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Castle of Mey to feature in this weekend’s Royal Kitchen Gardens with TV celebrity chef Raymond Blanc

By Mike Merritt

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Raymond Blanc with Castle of Mey's head gardener Chris Parkinson in the peach house. Picture: PA/Rock Oyster Media
Raymond Blanc with Castle of Mey's head gardener Chris Parkinson in the peach house. Picture: PA/Rock Oyster Media

The Castle of Mey’s gardens are to feature on the small screen this weekend as Raymond Blanc’s Royal Kitchen Gardens visits Caithness.

Screening at 11.30am on ITV1 on Sunday, Raymond meets head gardener Chris Parkinson to discuss produce from the kitchen garden and the work on the estate.

Raymond’s second visit to the most northerly walled gardens finds him chatting to gardener Chris in the glass house about what it takes to grow produce in the blustery grounds, before making a comforting and quick ratatouille.

Stepping out of the castle and heading along the coast, Raymond visits Scrabster Harbour to meet a retired fisherman and discover what catches are coming into the busy port. He then celebrates his love of Scottish seafood by making langoustine with a herb butter.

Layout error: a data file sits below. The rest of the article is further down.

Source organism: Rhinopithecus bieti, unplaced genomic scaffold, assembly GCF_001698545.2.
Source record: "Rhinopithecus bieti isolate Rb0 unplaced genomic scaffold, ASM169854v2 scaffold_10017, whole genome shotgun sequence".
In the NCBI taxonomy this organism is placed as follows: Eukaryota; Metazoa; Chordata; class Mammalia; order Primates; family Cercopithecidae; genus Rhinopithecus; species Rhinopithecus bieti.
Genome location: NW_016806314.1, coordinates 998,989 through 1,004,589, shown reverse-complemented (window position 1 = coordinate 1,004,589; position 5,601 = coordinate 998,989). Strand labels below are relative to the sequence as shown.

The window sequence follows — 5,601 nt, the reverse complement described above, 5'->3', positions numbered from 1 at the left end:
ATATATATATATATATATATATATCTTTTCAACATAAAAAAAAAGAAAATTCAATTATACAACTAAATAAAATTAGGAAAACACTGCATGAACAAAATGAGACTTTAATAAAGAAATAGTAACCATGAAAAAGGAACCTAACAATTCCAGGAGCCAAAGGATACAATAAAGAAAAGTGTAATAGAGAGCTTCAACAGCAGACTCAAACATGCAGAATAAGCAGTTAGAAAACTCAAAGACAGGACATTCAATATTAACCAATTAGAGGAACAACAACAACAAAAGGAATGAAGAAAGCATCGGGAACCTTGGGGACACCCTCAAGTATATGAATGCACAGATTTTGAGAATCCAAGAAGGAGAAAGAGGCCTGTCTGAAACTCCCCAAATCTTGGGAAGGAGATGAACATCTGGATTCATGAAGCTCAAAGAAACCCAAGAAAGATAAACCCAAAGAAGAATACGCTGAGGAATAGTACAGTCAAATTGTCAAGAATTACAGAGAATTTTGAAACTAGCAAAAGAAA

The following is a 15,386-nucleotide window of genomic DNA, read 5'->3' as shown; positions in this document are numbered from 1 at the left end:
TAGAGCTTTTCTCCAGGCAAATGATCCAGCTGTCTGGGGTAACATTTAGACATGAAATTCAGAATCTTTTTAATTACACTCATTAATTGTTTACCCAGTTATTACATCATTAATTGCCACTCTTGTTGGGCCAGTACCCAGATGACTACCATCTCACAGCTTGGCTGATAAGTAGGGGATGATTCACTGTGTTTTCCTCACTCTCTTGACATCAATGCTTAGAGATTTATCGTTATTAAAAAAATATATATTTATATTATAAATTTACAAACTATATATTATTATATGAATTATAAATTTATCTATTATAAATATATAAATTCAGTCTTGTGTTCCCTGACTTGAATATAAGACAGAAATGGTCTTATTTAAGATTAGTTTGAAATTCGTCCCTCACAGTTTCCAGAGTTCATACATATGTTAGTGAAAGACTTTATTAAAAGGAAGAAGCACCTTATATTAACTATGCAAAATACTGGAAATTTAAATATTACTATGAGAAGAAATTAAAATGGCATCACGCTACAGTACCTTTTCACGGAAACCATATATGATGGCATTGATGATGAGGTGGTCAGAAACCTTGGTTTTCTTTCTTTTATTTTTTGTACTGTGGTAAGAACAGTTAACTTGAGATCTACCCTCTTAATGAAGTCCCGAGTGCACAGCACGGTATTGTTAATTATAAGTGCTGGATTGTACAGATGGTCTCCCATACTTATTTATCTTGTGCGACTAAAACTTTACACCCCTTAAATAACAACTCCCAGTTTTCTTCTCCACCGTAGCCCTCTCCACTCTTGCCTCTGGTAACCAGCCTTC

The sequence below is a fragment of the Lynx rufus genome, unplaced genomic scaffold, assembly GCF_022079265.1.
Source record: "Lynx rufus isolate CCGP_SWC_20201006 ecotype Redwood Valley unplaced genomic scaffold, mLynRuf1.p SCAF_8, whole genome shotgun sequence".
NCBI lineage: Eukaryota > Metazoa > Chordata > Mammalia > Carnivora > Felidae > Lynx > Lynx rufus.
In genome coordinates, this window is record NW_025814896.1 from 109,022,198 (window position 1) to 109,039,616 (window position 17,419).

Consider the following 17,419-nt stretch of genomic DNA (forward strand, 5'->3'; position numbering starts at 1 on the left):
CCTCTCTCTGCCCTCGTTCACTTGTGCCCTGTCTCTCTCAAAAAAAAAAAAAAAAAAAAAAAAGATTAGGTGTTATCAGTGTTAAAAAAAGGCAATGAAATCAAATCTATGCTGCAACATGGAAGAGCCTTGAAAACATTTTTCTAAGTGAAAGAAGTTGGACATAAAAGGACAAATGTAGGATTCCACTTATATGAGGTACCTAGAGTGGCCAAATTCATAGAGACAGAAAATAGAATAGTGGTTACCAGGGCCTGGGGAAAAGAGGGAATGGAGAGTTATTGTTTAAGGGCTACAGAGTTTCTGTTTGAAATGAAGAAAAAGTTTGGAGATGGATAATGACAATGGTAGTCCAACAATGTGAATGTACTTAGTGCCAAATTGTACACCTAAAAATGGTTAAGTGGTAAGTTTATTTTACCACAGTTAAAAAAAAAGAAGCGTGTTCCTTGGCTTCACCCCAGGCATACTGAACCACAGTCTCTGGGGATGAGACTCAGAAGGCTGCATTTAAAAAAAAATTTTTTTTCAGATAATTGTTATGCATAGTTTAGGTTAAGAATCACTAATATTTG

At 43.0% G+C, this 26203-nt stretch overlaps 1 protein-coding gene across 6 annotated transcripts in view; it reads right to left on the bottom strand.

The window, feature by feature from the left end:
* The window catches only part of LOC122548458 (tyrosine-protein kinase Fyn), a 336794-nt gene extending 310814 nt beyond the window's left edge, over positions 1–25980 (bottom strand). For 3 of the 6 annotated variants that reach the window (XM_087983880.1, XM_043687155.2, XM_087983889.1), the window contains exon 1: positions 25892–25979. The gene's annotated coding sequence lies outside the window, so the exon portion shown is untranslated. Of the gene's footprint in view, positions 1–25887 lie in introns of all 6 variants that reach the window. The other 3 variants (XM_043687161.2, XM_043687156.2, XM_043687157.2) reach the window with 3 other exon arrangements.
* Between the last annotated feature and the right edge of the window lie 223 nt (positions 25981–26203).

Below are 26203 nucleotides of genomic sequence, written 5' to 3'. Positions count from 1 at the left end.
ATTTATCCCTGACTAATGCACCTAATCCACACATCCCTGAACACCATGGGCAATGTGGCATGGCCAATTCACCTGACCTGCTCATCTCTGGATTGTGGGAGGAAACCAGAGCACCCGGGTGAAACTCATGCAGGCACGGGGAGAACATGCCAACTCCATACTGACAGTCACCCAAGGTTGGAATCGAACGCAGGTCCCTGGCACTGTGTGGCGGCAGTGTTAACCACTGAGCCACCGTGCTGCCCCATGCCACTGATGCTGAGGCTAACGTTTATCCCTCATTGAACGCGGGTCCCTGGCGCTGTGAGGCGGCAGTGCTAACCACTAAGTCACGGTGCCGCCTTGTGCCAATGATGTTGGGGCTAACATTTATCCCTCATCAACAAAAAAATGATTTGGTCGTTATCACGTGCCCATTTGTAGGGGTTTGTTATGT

“With many more delicious recipes, stunning scenery and memories shared of his time with His Majesty King Charles, this is an episode you won’t want to miss,” said the King’s Foundation.

The gardens at the Castle of Mey near John O’Groats were where the late Queen Mum was often at her happiest.

Keen gardener King Charles spends over a week at the Caithness castle every summer, and has even been making alterations in the retreat’s famous gardens, which were established by his grandmother, the late Queen Mother.

TV gardener Alan Titchmarsh, who knew the Queen Mother well – and admits Mey is his favourite garden – has also donated a large collection of roses in the Shell Garden. Mr Titchmarsh is an honorary patron of the castle’s friends’ organisation.

Charles has also worked with head gardener Mr Parkinson on new layouts.

The Queen Mother first saw what was then known as Barrogill Castle in 1952, while mourning the death of her husband, King George VI.

Falling for its isolated charm and hearing that it was to be abandoned, she decided to save it.

Having acquired the most northerly-inhabited castle on the British mainland, The Queen Mother renovated and restored it and also created beautiful gardens.

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